— Don’t pick gilled mushrooms unless you are an expert! Mushroom caps (underside) generally come in three types: ridged, spongy and gilled. DO NOT PICK GILLED MUSHROOMS. They tend to be the poisonous ones. Buy them at Guido’s or a favorite restaurant and leave the rest to experts. And yes, there are other types of mushrooms, such as polyspores, and simply odd ones like lion’s mane and hedgehog.

OMG, yum! Photo: Andrew Blechman

— Porcini come from the family of boletes. They’re tasty but tricky, so be careful. Some are amazing, others look similar but are too bitter to eat. Some are poisonous. Hint: Nearly all mushrooms are associated with a favorite tree or trees with which they co-habitate: Porcini like spruce; reishi, hemlock; chaga, birch; and hedgehogs like swampy stuff, etc.

— Every mushroom has its season. That’s why I found the mushrooms in the order that I did, silly.

— The most beautiful of mushrooms tend to be the most poisonous. That slender, tall, white thing of beauty, the image of innocence and purity? That’s a destroying angel. It will kill you. That adorable perfectly shaped mushroom with the white stem and a reddish hued top, sometimes with picture-perfect white polka dots? It will kill you. Two rules of thumb that I go by: I avoid all gilled mushrooms and all white mushrooms. (White puffballs can be an exception, but they’re boring to eat, anyway.)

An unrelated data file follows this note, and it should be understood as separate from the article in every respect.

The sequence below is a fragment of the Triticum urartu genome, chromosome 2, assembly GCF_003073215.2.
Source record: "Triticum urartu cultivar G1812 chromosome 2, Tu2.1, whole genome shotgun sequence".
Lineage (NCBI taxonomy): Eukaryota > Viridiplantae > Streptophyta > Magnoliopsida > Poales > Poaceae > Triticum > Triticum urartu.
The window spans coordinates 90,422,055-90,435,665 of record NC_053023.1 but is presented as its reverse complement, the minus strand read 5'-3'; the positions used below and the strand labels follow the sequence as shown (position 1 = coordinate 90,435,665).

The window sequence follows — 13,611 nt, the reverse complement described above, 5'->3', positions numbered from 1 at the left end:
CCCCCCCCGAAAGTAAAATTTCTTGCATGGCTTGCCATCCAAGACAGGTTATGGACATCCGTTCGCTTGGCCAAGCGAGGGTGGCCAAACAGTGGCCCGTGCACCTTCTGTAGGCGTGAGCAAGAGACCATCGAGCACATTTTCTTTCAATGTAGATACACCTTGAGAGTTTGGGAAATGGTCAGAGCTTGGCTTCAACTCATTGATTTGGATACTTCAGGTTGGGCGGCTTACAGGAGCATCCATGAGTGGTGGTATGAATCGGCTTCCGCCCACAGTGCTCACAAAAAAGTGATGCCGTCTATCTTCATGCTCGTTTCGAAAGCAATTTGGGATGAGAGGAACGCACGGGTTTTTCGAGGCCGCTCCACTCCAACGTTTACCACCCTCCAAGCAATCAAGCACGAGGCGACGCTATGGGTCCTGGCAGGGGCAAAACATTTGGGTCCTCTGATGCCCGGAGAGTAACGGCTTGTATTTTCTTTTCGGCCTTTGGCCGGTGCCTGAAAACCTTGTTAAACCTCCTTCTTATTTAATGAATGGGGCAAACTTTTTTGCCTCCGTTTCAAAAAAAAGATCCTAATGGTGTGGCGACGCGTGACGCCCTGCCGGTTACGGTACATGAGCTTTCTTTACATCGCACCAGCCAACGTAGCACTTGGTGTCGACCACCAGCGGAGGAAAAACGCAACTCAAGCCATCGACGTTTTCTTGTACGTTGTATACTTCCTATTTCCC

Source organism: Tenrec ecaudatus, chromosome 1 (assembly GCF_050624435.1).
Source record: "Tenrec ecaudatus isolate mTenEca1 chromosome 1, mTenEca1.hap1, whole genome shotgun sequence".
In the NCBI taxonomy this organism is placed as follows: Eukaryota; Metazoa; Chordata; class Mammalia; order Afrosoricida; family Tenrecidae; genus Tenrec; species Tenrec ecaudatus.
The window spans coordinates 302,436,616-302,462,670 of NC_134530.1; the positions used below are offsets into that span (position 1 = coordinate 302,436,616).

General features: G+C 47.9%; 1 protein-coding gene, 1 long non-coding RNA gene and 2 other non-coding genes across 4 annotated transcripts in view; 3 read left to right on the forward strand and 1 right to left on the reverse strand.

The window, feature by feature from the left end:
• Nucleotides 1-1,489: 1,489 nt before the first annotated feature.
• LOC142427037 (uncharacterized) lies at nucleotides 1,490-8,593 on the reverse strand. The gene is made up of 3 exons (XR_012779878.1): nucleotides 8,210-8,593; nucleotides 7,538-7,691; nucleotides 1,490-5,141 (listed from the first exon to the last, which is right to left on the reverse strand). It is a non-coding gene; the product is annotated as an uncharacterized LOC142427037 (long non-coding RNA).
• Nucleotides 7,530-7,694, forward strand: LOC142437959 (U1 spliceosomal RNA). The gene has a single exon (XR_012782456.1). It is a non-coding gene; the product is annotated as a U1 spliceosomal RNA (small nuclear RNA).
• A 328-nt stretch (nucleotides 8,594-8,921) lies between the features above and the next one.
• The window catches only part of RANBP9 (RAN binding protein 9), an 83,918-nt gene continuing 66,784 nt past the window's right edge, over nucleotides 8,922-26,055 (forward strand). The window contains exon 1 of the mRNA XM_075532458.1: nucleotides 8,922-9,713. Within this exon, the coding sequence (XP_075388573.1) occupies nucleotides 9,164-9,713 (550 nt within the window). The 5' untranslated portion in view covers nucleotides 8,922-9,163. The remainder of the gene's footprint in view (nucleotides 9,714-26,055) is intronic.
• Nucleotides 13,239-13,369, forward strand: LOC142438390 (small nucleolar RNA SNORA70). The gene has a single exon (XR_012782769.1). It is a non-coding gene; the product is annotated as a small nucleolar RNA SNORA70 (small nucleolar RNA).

— Weird, woody-like mushrooms can also be good pickings, such as reishi and chaga. Consider yourself lucky if you find those. The health benefits are world-renowned, and they’re valuable to boot — perfect for tea.

— Some mushroom hunters will not invite you to tag along, nor will they suggest areas to try unless they’re confident you won’t find anything of value there. Some folks are just like that. I know a few of them. After all, would a gold prospector tell you where he found his best nuggets?

— When you pick mushrooms, do it with a knife (Swiss Army is fine) and cut it above the dirt so that you have less to brush off. Bring along a basket so they can lay flat. Only pick mushrooms that look prime versus over-ripe. Be choosy! And consider leaving some for the next person, especially if that person is a friend and you know it’s their favorite spot to look.

— When you cook them, keep it simple: olive oil, butter, garlic, onion, salt, pepper, maybe cream or a splash of white wine. It’s best to use no more than three or four of the above suggestions at one time. Eat them on toast, tossed in pasta, atop a steak or mâche lettuce or watercress, or simply scramble with eggs.